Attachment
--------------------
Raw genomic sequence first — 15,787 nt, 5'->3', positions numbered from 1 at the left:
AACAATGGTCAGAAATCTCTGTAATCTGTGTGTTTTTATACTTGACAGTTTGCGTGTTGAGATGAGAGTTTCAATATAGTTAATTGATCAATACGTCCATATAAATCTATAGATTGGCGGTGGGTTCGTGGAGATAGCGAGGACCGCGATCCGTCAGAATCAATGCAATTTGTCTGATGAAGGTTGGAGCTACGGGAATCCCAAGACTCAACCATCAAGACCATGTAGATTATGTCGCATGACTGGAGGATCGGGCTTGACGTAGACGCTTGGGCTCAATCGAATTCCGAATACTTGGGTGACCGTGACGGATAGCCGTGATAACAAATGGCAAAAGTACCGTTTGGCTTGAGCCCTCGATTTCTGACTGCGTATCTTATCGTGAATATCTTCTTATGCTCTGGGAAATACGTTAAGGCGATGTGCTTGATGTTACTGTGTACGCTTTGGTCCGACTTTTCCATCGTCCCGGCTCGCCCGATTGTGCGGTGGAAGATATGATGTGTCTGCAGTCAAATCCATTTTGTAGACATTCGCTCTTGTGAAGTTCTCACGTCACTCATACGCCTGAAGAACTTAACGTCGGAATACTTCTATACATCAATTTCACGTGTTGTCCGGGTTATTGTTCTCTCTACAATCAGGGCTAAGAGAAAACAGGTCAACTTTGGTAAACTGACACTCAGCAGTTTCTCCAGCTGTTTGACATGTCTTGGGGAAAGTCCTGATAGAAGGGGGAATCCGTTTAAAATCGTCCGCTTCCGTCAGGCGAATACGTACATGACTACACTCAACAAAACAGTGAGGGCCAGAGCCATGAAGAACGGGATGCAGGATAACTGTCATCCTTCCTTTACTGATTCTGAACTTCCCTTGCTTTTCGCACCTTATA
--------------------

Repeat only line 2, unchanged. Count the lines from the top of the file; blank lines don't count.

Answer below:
AACAATGGTCAGAAATCTCTGTAATCTGTGTGTTTTTATACTTGACAGTTTGCGTGTTGAGATGAGAGTTTCAATATAGTTAATTGATCAATACGTCCATATAAATCTATAGATTGGCGGTGGGTTCGTGGAGATAGCGAGGACCGCGATCCGTCAGAATCAATGCAATTTGTCTGATGAAGGTTGGAGCTACGGGAATCCCAAGACTCAACCATCAAGACCATGTAGATTATGTCGCATGACTGGAGGATCGGGCTTGACGTAGACGCTTGGGCTCAATCGAATTCCGAATACTTGGGTGACCGTGACGGATAGCCGTGATAACAAATGGCAAAAGTACCGTTTGGCTTGAGCCCTCGATTTCTGACTGCGTATCTTATCGTGAATATCTTCTTATGCTCTGGGAAATACGTTAAGGCGATGTGCTTGATGTTACTGTGTACGCTTTGGTCCGACTTTTCCATCGTCCCGGCTCGCCCGATTGTGCGGTGGAAGATATGATGTGTCTGCAGTCAAATCCATTTTGTAGACATTCGCTCTTGTGAAGTTCTCACGTCACTCATACGCCTGAAGAACTTAACGTCGGAATACTTCTATACATCAATTTCACGTGTTGTCCGGGTTATTGTTCTCTCTACAATCAGGGCTAAGAGAAAACAGGTCAACTTTGGTAAACTGACACTCAGCAGTTTCTCCAGCTGTTTGACATGTCTTGGGGAAAGTCCTGATAGAAGGGGGAATCCGTTTAAAATCGTCCGCTTCCGTCAGGCGAATACGTACATGACTACACTCAACAAAACAGTGAGGGCCAGAGCCATGAAGAACGGGATGCAGGATAACTGTCATCCTTCCTTTACTGATTCTGAACTTCCCTTGCTTTTCGCACCTTATA